Four major health institutions jointly receive $7 million for health data research network

Four major health institutions, including Penn State College of Medicine, have jointly received nearly $7 million to develop and expand a health data research network. [More]
Combined risk score enhances radiation pneumonitis prediction

Combined risk score enhances radiation pneumonitis prediction

Combining dose-volume histogram parameters with age and baseline pulmonary fibrosis score creates a novel predictive risk score that improves prediction of radiation pneumonitis in patients receiving concurrent chemoradiotherapy for non-small-cell lung cancer, research shows. [More]
FDA grants Breakthrough Therapy designation to Boehringer Ingelheim’s nintedanib

FDA grants Breakthrough Therapy designation to Boehringer Ingelheim’s nintedanib

Boehringer Ingelheim Pharmaceuticals, Inc. today announced that the U.S. Food & Drug Administration (FDA) has granted Breakthrough Therapy designation to nintedanib, an investigational therapy currently under FDA review for the treatment of people with idiopathic pulmonary fibrosis (IPF). [More]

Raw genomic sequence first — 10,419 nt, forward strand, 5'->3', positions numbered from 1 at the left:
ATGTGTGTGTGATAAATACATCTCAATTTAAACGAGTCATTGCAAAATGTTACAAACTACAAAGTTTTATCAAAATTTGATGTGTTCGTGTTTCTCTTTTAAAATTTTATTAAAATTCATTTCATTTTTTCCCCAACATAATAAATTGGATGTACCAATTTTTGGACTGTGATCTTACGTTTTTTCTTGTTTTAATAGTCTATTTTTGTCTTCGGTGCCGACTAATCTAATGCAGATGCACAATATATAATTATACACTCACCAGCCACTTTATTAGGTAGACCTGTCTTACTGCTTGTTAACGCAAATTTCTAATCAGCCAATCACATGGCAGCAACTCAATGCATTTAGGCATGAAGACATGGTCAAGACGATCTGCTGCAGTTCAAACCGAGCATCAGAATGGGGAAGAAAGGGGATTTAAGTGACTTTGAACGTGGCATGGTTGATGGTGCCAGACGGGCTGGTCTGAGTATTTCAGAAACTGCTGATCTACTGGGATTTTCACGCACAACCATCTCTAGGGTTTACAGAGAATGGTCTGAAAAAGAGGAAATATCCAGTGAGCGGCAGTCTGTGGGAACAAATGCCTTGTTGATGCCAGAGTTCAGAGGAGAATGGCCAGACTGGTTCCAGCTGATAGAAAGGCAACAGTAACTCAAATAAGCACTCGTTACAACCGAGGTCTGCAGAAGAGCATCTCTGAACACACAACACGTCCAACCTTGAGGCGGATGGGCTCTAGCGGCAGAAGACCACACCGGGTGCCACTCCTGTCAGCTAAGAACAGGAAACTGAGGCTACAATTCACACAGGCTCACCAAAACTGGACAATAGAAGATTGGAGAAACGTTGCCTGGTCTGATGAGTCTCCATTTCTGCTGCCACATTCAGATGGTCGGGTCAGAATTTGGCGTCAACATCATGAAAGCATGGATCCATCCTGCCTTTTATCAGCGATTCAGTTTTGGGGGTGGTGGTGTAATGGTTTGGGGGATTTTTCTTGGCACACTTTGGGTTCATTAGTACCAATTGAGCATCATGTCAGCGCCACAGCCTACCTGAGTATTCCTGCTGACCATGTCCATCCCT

Emphysema does not worsen lung cancer prognosis beyond pulmonary fibrosis

Emphysema does not worsen lung cancer prognosis beyond pulmonary fibrosis

Patients with combined pulmonary fibrosis and emphysema who are undergoing treatment for advanced lung cancer do not have a significantly worse prognosis than their counterparts with isolated idiopathic interstitial pneumonias, report Japanese researchers. [More]
Gene variants that lead to longer telomeres boost brain cancer risk

Gene variants that lead to longer telomeres boost brain cancer risk

New genomic research led by UC San Francisco scientists reveals that two common gene variants that lead to longer telomeres, the caps on chromosome ends thought by many scientists to confer health by protecting cells from aging, also significantly increase the risk of developing the deadly brain cancers known as gliomas. [More]